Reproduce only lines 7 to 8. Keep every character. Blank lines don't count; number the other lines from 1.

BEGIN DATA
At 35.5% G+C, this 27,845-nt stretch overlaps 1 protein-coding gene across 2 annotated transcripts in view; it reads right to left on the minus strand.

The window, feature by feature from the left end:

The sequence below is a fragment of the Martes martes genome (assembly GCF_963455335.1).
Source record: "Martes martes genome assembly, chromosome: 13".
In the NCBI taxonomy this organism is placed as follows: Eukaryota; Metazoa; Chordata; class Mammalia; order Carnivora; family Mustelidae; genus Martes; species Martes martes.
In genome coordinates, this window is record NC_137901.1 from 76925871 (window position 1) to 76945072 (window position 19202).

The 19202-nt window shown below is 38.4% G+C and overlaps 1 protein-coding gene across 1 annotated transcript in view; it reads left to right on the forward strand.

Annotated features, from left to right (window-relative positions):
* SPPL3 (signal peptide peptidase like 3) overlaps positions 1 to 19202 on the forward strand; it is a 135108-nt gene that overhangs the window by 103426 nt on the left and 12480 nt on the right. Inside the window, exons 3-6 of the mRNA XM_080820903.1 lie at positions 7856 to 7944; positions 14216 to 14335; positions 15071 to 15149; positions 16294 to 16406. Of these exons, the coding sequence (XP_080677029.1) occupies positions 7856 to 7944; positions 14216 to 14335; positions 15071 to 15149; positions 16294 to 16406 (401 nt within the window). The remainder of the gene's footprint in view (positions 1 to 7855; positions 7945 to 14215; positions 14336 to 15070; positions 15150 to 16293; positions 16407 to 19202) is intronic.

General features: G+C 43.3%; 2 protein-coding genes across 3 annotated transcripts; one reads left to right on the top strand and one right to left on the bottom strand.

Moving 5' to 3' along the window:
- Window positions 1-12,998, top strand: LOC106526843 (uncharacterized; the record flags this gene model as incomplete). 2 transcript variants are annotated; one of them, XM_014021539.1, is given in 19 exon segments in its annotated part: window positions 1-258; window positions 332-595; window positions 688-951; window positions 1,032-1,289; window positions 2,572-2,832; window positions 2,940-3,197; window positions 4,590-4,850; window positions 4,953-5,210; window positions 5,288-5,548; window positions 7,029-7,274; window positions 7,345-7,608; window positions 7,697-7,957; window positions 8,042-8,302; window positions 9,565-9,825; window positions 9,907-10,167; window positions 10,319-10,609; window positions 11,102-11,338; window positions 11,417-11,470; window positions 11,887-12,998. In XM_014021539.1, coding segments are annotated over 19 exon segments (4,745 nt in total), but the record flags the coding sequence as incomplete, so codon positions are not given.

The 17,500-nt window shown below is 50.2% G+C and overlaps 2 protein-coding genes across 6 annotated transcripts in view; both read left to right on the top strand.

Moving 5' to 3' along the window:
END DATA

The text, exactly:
The 19202-nt window shown below is 38.4% G+C and overlaps 1 protein-coding gene across 1 annotated transcript in view; it reads left to right on the forward strand.

Annotated features, from left to right (window-relative positions):